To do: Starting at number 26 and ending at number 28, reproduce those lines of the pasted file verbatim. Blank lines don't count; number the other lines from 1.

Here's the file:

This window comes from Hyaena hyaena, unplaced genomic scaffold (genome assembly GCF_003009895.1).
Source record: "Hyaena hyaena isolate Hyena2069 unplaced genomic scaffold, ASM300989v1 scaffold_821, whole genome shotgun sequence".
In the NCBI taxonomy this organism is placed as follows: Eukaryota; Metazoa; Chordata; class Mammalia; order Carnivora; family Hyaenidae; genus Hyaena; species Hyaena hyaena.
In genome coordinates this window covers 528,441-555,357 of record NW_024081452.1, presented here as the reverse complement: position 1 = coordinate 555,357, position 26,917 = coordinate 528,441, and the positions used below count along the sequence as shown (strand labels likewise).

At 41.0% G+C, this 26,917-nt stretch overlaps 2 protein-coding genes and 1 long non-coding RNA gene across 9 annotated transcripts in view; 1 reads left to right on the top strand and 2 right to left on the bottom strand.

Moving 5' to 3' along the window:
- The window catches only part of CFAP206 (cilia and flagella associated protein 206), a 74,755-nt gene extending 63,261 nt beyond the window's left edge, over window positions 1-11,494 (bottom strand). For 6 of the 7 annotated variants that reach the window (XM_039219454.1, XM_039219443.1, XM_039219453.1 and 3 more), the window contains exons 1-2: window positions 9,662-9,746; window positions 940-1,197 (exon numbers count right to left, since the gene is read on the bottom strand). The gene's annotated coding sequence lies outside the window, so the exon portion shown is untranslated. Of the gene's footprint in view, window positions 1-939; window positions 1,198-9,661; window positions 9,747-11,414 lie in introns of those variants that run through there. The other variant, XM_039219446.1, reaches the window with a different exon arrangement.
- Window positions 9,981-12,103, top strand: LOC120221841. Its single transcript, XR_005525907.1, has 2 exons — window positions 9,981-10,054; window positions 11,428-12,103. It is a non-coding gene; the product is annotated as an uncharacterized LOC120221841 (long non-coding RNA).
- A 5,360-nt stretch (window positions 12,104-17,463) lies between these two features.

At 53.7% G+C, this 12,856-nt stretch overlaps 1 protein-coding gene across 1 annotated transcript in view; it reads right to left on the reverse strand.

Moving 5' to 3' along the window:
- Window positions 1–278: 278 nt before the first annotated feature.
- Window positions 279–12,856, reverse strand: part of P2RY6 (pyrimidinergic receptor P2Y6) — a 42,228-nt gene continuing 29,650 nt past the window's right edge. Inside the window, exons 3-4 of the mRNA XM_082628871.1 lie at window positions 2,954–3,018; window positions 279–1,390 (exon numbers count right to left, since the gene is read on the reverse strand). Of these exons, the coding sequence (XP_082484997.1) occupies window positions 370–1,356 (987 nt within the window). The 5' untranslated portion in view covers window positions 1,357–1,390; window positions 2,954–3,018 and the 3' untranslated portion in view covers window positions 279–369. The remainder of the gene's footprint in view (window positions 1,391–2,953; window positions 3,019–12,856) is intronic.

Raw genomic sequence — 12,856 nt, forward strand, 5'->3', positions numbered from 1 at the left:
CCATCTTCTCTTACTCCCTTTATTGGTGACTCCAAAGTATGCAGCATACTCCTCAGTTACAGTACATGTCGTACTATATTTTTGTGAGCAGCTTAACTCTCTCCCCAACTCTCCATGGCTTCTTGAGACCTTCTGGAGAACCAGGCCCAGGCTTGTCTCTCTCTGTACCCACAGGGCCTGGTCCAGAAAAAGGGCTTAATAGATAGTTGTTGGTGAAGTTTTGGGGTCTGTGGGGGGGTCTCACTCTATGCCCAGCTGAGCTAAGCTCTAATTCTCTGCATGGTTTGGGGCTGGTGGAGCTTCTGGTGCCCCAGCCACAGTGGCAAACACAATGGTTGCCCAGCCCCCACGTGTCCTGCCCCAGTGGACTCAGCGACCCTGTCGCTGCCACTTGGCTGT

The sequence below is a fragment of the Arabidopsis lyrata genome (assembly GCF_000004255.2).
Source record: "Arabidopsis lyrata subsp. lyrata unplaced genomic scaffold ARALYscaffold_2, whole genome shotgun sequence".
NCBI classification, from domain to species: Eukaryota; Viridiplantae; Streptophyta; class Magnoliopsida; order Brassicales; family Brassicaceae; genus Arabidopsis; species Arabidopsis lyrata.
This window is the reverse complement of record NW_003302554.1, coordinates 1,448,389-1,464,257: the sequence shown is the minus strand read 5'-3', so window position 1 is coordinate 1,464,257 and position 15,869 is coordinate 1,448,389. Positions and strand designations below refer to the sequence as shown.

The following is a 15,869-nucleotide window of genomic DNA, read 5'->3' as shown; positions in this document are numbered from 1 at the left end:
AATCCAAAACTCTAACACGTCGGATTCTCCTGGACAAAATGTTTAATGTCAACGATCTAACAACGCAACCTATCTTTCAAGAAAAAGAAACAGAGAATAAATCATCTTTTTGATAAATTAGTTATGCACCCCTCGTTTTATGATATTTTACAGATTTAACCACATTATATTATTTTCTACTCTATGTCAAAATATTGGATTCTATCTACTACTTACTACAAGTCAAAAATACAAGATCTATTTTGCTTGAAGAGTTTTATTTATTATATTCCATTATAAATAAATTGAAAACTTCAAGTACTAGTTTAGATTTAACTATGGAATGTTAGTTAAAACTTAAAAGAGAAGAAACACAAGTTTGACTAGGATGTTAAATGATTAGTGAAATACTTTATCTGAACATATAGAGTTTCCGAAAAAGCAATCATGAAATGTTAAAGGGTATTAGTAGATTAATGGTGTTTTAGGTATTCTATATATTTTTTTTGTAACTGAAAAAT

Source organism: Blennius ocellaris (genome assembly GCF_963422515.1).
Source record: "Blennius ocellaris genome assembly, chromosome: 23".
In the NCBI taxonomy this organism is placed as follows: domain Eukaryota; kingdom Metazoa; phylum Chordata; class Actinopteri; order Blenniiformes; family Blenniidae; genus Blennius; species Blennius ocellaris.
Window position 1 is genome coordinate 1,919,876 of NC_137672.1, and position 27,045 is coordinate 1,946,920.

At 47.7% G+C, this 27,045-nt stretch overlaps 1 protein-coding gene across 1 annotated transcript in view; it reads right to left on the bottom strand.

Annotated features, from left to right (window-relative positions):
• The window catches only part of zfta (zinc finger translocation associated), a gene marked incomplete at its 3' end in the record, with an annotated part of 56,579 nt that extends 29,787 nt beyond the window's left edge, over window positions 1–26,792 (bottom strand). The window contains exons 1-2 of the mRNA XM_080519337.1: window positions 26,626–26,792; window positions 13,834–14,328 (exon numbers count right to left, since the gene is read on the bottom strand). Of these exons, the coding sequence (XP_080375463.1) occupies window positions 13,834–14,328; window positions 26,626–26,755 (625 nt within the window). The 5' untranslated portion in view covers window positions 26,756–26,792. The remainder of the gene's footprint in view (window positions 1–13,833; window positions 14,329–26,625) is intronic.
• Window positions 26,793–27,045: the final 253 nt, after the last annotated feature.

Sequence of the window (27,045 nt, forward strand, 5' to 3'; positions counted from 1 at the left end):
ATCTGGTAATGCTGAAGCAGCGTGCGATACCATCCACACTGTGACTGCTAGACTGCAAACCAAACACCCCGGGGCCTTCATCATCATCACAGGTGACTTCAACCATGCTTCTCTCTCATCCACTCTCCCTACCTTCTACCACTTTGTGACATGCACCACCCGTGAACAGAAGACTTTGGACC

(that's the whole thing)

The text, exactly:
At 47.7% G+C, this 27,045-nt stretch overlaps 1 protein-coding gene across 1 annotated transcript in view; it reads right to left on the bottom strand.

Annotated features, from left to right (window-relative positions):
• The window catches only part of zfta (zinc finger translocation associated), a gene marked incomplete at its 3' end in the record, with an annotated part of 56,579 nt that extends 29,787 nt beyond the window's left edge, over window positions 1–26,792 (bottom strand). The window contains exons 1-2 of the mRNA XM_080519337.1: window positions 26,626–26,792; window positions 13,834–14,328 (exon numbers count right to left, since the gene is read on the bottom strand). Of these exons, the coding sequence (XP_080375463.1) occupies window positions 13,834–14,328; window positions 26,626–26,755 (625 nt within the window). The 5' untranslated portion in view covers window positions 26,756–26,792. The remainder of the gene's footprint in view (window positions 1–13,833; window positions 14,329–26,625) is intronic.